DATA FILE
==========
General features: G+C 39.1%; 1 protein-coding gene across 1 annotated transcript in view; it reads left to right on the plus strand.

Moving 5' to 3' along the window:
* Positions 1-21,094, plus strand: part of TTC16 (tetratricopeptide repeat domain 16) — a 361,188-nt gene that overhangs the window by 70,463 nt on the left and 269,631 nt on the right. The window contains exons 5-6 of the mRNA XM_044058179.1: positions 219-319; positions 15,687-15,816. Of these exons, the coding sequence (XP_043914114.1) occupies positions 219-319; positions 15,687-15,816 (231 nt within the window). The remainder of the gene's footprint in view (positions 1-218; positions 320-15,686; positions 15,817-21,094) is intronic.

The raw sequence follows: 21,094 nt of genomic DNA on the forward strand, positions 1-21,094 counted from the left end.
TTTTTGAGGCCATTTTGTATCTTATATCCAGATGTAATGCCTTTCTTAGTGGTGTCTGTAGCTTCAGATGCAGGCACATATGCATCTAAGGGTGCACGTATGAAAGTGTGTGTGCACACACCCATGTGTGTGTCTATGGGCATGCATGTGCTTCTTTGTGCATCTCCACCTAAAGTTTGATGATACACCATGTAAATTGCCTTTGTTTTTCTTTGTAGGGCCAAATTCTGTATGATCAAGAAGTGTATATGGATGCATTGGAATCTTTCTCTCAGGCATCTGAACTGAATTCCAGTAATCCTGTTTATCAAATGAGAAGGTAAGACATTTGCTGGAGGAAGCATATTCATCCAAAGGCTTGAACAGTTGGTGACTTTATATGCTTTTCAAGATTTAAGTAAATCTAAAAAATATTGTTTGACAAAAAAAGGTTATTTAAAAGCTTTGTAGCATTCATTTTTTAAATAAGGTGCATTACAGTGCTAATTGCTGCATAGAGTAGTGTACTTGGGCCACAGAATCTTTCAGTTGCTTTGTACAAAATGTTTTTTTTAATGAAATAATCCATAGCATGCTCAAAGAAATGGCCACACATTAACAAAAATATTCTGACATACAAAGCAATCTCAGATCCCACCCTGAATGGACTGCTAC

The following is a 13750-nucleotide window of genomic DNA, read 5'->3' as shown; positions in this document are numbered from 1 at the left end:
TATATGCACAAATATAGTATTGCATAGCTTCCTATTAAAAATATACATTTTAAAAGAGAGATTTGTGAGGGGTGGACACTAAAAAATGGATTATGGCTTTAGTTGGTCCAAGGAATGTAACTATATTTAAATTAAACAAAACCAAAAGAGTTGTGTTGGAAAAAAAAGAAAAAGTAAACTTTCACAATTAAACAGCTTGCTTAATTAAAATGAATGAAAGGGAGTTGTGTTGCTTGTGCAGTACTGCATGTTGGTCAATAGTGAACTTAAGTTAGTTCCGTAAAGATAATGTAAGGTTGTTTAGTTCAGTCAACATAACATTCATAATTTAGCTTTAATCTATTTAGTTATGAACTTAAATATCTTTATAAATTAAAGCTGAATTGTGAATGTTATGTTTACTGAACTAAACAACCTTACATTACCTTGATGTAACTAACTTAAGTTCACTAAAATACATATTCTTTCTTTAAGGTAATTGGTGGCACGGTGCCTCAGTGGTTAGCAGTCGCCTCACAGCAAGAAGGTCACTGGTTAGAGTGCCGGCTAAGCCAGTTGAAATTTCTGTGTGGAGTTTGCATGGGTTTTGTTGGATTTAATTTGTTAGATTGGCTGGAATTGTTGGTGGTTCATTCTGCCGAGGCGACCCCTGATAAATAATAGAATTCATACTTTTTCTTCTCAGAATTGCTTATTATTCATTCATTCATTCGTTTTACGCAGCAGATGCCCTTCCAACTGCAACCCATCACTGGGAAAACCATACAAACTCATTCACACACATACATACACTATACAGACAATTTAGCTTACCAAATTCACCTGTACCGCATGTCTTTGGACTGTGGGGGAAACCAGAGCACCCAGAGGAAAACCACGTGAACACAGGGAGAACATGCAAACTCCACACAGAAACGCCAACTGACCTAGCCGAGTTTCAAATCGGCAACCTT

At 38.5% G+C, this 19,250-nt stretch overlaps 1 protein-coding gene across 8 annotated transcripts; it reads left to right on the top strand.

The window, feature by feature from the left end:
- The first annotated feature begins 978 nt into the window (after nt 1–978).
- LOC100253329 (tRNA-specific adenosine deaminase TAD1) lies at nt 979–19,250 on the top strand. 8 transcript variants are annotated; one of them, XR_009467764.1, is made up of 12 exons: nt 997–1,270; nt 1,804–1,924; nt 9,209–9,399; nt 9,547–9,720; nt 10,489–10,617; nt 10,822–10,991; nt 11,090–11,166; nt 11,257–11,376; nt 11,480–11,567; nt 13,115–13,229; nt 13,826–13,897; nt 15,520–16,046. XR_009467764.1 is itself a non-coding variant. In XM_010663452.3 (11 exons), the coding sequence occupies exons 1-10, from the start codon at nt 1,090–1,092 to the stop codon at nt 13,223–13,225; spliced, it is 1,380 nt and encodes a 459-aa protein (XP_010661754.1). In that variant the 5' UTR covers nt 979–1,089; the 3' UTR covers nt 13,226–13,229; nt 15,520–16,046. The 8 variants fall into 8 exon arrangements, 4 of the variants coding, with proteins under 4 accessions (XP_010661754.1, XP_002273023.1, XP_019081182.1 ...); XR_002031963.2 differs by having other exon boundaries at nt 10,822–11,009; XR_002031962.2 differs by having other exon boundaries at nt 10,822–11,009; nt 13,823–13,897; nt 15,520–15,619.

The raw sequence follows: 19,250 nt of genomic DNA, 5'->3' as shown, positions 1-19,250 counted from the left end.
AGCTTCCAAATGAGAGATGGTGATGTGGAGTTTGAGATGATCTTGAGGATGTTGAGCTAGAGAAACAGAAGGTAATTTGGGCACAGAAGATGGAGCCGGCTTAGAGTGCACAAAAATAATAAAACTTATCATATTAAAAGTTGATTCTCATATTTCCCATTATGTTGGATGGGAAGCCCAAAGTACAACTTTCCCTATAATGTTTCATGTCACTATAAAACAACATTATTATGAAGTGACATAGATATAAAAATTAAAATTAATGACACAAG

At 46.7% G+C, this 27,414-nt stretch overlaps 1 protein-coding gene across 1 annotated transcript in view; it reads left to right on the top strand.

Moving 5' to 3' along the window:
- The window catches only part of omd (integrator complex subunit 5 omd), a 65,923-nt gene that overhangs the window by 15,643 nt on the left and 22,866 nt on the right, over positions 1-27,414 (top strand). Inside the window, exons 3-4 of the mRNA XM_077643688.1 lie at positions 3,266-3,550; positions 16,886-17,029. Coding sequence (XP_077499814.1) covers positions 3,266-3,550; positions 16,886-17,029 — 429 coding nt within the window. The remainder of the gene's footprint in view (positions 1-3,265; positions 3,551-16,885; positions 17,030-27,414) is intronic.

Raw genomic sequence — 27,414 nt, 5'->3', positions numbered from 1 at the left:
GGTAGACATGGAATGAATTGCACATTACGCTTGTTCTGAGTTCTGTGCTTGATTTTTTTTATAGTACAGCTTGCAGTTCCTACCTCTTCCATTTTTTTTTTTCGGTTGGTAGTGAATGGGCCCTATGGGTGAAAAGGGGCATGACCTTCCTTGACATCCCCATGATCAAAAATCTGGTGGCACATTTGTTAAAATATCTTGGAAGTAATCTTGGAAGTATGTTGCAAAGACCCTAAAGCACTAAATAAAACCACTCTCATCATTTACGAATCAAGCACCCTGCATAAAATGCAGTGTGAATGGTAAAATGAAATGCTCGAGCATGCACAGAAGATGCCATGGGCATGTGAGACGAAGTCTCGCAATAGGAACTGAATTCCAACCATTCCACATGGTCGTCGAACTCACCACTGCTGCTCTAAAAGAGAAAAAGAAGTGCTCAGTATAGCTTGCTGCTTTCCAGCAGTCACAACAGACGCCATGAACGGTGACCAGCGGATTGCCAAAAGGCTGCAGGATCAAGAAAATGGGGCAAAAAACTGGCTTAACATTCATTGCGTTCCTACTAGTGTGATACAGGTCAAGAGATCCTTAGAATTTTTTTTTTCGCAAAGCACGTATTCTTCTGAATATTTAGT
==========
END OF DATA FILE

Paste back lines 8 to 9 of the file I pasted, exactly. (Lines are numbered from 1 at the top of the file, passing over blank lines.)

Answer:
At 38.5% G+C, this 19,250-nt stretch overlaps 1 protein-coding gene across 8 annotated transcripts; it reads left to right on the top strand.

The window, feature by feature from the left end: